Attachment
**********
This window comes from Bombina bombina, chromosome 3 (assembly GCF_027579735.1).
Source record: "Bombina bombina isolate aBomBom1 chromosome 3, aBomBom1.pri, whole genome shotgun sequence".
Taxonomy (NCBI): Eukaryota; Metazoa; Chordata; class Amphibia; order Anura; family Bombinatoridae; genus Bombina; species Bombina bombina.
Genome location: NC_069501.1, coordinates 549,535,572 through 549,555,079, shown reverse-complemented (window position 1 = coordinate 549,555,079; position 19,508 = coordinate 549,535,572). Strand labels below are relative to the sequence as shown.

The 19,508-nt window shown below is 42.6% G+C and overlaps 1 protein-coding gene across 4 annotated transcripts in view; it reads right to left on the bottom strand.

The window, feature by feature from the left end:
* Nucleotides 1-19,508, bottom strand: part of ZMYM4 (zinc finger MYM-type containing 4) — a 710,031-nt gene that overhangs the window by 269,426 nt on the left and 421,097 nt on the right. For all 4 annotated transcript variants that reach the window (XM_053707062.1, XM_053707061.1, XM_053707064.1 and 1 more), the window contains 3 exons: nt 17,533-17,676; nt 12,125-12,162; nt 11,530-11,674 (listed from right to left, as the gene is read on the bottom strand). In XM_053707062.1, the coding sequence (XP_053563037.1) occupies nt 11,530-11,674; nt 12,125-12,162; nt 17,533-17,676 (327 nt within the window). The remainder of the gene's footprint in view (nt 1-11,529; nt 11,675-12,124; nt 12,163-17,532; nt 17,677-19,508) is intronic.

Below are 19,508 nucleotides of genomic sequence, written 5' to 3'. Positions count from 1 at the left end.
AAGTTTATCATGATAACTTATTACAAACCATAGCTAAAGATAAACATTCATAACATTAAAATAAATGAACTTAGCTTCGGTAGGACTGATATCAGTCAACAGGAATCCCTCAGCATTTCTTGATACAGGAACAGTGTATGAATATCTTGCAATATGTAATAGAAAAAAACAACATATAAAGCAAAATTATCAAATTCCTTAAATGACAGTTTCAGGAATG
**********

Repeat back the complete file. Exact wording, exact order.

This window comes from Bombina bombina, chromosome 3 (assembly GCF_027579735.1).
Source record: "Bombina bombina isolate aBomBom1 chromosome 3, aBomBom1.pri, whole genome shotgun sequence".
Taxonomy (NCBI): Eukaryota; Metazoa; Chordata; class Amphibia; order Anura; family Bombinatoridae; genus Bombina; species Bombina bombina.
Genome location: NC_069501.1, coordinates 549,535,572 through 549,555,079, shown reverse-complemented (window position 1 = coordinate 549,555,079; position 19,508 = coordinate 549,535,572). Strand labels below are relative to the sequence as shown.

The 19,508-nt window shown below is 42.6% G+C and overlaps 1 protein-coding gene across 4 annotated transcripts in view; it reads right to left on the bottom strand.

The window, feature by feature from the left end:
* Nucleotides 1-19,508, bottom strand: part of ZMYM4 (zinc finger MYM-type containing 4) — a 710,031-nt gene that overhangs the window by 269,426 nt on the left and 421,097 nt on the right. For all 4 annotated transcript variants that reach the window (XM_053707062.1, XM_053707061.1, XM_053707064.1 and 1 more), the window contains 3 exons: nt 17,533-17,676; nt 12,125-12,162; nt 11,530-11,674 (listed from right to left, as the gene is read on the bottom strand). In XM_053707062.1, the coding sequence (XP_053563037.1) occupies nt 11,530-11,674; nt 12,125-12,162; nt 17,533-17,676 (327 nt within the window). The remainder of the gene's footprint in view (nt 1-11,529; nt 11,675-12,124; nt 12,163-17,532; nt 17,677-19,508) is intronic.

Below are 19,508 nucleotides of genomic sequence, written 5' to 3'. Positions count from 1 at the left end.
AAGTTTATCATGATAACTTATTACAAACCATAGCTAAAGATAAACATTCATAACATTAAAATAAATGAACTTAGCTTCGGTAGGACTGATATCAGTCAACAGGAATCCCTCAGCATTTCTTGATACAGGAACAGTGTATGAATATCTTGCAATATGTAATAGAAAAAAACAACATATAAAGCAAAATTATCAAATTCCTTAAATGACAGTTTCAGGAATG